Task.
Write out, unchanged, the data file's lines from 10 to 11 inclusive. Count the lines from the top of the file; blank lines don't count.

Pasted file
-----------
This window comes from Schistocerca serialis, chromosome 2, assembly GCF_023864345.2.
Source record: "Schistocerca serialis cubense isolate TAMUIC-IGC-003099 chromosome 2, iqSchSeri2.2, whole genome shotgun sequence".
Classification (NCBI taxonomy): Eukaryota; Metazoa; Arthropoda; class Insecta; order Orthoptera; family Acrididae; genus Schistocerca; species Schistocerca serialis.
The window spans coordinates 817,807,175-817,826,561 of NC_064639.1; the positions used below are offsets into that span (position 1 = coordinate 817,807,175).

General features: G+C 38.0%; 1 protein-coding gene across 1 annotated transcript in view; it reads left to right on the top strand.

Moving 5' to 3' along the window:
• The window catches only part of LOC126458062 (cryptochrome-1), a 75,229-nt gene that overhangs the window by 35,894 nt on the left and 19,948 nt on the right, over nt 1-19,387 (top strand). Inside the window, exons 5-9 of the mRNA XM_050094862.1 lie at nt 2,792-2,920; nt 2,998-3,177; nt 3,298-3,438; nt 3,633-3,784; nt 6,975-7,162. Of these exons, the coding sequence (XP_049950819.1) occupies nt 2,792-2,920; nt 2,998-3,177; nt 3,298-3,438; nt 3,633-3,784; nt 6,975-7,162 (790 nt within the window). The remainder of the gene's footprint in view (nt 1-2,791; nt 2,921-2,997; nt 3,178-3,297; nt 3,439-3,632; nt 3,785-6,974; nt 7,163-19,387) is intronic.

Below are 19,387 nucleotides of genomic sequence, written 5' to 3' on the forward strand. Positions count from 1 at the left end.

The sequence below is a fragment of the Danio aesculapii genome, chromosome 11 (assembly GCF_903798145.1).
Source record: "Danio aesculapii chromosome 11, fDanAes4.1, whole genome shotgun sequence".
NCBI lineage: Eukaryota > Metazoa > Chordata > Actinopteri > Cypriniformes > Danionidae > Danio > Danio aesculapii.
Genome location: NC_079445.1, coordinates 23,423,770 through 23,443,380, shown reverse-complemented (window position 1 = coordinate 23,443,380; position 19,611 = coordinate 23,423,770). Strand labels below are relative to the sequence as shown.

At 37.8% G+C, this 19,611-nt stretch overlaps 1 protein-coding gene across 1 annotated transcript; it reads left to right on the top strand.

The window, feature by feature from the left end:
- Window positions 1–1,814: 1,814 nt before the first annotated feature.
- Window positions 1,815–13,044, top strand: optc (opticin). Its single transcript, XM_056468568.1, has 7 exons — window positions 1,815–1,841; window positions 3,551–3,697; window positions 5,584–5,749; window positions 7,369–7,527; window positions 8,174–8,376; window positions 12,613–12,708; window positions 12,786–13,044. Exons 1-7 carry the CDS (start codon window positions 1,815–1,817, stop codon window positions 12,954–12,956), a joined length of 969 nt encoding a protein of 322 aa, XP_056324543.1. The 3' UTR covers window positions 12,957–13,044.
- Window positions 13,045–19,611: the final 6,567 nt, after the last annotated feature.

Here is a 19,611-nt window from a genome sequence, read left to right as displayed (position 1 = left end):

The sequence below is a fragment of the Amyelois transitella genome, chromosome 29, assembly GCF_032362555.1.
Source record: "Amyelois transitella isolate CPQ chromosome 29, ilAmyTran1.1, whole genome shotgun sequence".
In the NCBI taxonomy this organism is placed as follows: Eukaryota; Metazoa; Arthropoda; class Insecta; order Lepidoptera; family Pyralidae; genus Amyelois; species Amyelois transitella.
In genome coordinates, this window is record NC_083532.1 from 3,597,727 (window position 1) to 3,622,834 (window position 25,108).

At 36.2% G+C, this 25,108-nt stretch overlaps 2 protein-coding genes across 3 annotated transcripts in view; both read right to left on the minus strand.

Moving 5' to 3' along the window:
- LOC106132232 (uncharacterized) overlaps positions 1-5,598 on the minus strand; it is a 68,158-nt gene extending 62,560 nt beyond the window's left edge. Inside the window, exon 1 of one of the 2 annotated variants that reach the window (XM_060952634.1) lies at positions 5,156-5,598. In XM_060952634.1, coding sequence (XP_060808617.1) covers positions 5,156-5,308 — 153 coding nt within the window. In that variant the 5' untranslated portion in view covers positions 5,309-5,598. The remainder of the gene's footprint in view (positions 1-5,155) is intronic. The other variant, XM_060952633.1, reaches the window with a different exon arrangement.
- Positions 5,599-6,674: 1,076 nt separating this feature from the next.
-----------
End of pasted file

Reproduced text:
Source record: "Danio aesculapii chromosome 11, fDanAes4.1, whole genome shotgun sequence".
NCBI lineage: Eukaryota > Metazoa > Chordata > Actinopteri > Cypriniformes > Danionidae > Danio > Danio aesculapii.